The coming generational backlash against Donald Trump may represent only the first tremor in a much larger earthquake threatening the GOP through the 2020s.
Trump is eroding the Republican Party’s position with younger voters at precisely the same time as the massively diverse Millennials and Generation Z are poised to become the largest voting bloc in the electorate, as new research released this week shows.
That prospect presents both a near- and long-term danger for the GOP. The immediate problem is that polls nationally and in key swing states show Joe Biden positioned to significantly expand on Hillary Clinton’s margin among younger voters, even as many more of them are signaling they intend to vote than did in 2016.
“There’s a consistent picture coming together that says we’re going to have the highest youth turnout since 2008, and maybe since 1992,” Ben Wessel, the executive director of NextGen America, a group working to mobilize younger voters for Democrats, told me. “And they are rebuking Trump and the Republicans in a way we haven’t seen since the 2008 presidential” race.
If anything, the longer-term trends may be more ominous. The electorate is beginning its most profound generational transition since the early 1980s, when Baby Boomers became the largest voting bloc, dislodging the Greatest Generation of Americans, who came of age during the Depression and World War II.
In 2020, for the first time, Millennials and Gen Z (which comprise young adults born in 1981 or later) will equal Baby Boomers and prior generations (older adults born in 1964 or earlier) as a share of all Americans eligible to vote, according to a new study from the nonpartisan States of Change project. Because older voters typically turn out at higher rates than younger ones, the study forecasts that those earlier generations will still cast more ballots next month, by a margin of 43 percent to 32 percent. But in 2024, the two younger generations are expected to equal the older ones as a share of actual voters on Election Day. And by 2028, Millennials and Gen Z will dwarf the older generations as a share of both eligible and actual voters. That will be true not only nationally, but in all the crucial battleground states, according to previously unreleased projections provided to me by States of Change.
Given that the younger generations align much more closely with Democratic ideological views on almost all policy questions, this shift underscores the stakes in the generational roulette Trump has played by defining the GOP so narrowly around the priorities and preferences of his core groups: older, nonurban, non-college-educated, and evangelical white people. If Democrats can not only express the values of younger Americans, but also advance their material interests, they will have a substantial advantage in building electoral majorities through the decade ahead, says Ruy Teixeira, a veteran Democratic election analyst and co-founder of the States of Change project, which is a joint research collaboration between three liberal-leaning groups and the centrist Bipartisan Policy Center.
“The key issue is: What do they do in terms of political economy? What do they do in terms of enabling Millennials and Gen Z to make their way in life [on] the overall bread-and-butter stuff of housing, health care, economic mobility?” he told me. “You can lock these people in. This is literally the future of American politics.”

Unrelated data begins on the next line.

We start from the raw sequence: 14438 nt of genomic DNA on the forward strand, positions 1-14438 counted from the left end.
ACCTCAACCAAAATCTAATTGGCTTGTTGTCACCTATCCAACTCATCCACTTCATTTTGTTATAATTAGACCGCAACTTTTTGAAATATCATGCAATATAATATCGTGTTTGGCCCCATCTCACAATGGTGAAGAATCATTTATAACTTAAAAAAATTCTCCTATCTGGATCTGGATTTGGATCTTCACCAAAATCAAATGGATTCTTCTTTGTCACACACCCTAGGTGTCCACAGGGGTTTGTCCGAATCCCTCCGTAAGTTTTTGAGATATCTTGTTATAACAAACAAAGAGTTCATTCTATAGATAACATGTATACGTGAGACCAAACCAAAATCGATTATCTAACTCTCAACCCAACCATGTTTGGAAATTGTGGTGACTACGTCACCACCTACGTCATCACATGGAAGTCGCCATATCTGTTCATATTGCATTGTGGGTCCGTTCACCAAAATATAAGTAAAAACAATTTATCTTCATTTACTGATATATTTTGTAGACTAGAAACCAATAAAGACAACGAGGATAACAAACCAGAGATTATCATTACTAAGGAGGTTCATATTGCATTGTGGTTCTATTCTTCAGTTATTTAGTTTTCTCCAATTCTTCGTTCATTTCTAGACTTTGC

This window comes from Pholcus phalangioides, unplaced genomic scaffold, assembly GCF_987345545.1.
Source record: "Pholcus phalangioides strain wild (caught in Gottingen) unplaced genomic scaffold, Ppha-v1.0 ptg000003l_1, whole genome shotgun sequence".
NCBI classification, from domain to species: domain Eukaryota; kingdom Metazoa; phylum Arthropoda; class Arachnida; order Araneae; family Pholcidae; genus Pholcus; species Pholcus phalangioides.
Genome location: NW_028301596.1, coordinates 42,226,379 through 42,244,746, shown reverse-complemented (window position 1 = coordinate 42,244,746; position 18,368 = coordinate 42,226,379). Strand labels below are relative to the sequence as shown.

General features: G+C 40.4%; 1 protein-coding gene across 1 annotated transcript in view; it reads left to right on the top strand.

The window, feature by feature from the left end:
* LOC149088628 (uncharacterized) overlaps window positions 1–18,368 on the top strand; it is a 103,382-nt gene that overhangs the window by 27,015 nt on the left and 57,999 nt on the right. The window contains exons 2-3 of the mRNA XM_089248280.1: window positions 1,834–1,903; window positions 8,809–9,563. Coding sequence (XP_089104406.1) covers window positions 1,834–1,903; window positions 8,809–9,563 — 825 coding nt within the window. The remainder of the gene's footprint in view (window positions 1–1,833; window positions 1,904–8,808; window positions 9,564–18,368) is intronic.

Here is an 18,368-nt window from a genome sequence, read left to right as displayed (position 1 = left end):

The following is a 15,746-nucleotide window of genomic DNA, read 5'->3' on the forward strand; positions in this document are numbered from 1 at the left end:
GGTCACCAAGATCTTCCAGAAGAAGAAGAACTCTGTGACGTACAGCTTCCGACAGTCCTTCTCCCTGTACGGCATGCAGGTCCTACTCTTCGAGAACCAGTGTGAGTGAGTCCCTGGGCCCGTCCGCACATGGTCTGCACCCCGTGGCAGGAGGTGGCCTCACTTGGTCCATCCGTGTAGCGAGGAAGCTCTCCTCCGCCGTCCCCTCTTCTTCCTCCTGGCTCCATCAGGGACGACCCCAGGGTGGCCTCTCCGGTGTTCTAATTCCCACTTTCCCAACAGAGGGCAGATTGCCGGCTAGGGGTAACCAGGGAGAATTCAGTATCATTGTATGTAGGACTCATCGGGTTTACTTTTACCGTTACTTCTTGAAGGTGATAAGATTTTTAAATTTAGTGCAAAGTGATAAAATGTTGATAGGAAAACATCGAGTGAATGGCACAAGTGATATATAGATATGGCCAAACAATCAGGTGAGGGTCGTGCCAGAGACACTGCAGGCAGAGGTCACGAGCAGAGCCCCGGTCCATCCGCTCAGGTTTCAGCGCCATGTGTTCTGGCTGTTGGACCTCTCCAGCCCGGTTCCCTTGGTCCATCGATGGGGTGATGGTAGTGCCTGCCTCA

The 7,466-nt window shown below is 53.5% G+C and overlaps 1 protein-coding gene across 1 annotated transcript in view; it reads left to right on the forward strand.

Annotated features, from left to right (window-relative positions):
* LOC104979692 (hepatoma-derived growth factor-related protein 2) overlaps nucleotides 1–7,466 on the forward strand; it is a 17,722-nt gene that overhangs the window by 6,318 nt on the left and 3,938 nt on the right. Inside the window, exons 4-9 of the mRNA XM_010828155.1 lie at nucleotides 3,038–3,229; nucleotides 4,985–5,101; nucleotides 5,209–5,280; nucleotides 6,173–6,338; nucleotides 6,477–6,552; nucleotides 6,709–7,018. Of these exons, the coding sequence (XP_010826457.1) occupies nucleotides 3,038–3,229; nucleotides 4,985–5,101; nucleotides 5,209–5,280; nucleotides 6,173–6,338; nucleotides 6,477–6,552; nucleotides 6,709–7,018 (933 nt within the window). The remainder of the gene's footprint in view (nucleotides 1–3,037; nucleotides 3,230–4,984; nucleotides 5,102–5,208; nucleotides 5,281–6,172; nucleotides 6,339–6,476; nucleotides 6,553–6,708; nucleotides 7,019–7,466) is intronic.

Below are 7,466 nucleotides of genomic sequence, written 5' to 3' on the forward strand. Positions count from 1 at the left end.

The hinge group in this approaching confrontation between what I’ve called “the brown and the gray”—the diverse Americans born after 1981 and the mostly white ones born before 1964—is Generation X, born in the middle. States of Change forecasts that Gen X will comprise about one-fourth of voters in the coming years, with its numbers slightly shrinking over time. It represents a kind of midpoint between the larger generations that bracket it: More racially diverse than the older, but less than the younger, it broke narrowly for Clinton in 2016; in current public polling, it appears ready to give Biden at least a somewhat larger advantage this year.
Most of the generational discussion in the 2020 election has focused on Biden’s potential to run better among seniors than any other Democratic presidential nominee since Al Gore in 2000. And that indeed has enormous implications for his ability to claw back votes in Trump states with large older populations, particularly Florida, Arizona, Michigan, Pennsylvania, and Wisconsin.
But many analysts believe that the Democratic resurgence among preponderantly white seniors is a temporary phenomenon rooted in voters’ comfort with the 77-year-old Biden and their discontent over Trump’s chaotic handling of the coronavirus pandemic. The shift among younger generations could have a much more enduring impact on the country.
Before Millennials entered the electorate in large numbers in the 2004 election, adults younger than 30 had generally tracked voting preferences of the country overall, without providing any particular advantage to Democrats; Ronald Reagan in 1984 and George H. W. Bush in 1988, for instance, won them comfortably, according to exit polls.
But in the years since, the Democratic advantage among younger adults has swelled. In 2004, John Kerry won 54 percent of them. Barack Obama won 66 percent of them, compared with John McCain’s 32 percent in 2008, before topping Mitt Romney in 2012 by a narrower margin: 60 percent to 37 percent.
In 2016, Trump didn’t improve on Romney’s performance—he won only 36 percent of adults younger than 30—but Clinton substantially retreated from Obama’s. She carried only 55 percent of younger adults, with about one in 11 opting for third-party candidates. Clinton posted big advantages among nonwhite younger adults, but Trump narrowly carried white Millennials, boosted by a surge among those without a college degree, the same group whose older members flocked to him most enthusiastically in the election.
Biden’s appeal to young people has been lackluster from the start. Among that cohort, Bernie Sanders routed him during the Democratic primary, and polls consistently show that his favorability ratings remain subpar: The annual American Values Survey, released earlier this week by the nonpartisan Public Religion Research Institute, found that Biden’s rating was net negative among young adults ages 18 to 29 and only even among those ages 30 to 49. (The oldest Millennials are now 39.) Democratic strategists express particular concern that both turnout and the party’s margins may slip next month among younger Black and Latino men, some of whom are drawn to Trump and others disillusioned that either party can produce positive change in their lives.